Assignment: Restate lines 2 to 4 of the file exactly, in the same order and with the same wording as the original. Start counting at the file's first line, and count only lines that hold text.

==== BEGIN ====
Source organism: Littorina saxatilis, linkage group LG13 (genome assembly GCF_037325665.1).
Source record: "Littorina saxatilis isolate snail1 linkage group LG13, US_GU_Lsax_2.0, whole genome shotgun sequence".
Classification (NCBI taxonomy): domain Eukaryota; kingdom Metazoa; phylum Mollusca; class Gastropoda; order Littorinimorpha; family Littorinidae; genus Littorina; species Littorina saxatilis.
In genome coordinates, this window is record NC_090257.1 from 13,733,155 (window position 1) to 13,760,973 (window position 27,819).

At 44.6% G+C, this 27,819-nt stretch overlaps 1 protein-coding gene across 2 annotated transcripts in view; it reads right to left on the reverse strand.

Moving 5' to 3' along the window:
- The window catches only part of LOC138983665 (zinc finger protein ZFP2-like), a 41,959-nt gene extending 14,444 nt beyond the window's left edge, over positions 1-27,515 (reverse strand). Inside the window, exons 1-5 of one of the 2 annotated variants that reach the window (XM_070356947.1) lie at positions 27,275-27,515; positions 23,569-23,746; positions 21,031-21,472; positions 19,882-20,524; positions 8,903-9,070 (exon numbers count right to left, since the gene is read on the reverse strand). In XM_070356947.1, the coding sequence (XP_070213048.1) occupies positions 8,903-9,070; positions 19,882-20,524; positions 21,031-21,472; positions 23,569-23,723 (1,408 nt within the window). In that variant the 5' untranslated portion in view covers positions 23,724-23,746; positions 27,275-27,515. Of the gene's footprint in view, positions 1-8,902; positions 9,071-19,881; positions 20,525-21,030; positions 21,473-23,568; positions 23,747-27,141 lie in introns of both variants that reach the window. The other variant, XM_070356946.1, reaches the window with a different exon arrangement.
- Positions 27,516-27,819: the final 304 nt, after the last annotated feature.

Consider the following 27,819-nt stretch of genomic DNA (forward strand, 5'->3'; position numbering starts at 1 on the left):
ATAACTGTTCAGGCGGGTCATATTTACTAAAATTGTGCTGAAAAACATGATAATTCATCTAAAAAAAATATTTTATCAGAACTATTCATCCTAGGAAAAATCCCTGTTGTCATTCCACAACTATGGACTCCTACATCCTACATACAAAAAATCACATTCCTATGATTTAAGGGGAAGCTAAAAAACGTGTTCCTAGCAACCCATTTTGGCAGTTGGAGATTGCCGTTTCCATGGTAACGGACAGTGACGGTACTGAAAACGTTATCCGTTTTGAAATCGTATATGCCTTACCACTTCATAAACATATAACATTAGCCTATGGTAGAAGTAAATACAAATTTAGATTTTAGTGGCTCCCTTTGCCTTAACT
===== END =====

Source record: "Littorina saxatilis isolate snail1 linkage group LG13, US_GU_Lsax_2.0, whole genome shotgun sequence".
Classification (NCBI taxonomy): domain Eukaryota; kingdom Metazoa; phylum Mollusca; class Gastropoda; order Littorinimorpha; family Littorinidae; genus Littorina; species Littorina saxatilis.
In genome coordinates, this window is record NC_090257.1 from 13,733,155 (window position 1) to 13,760,973 (window position 27,819).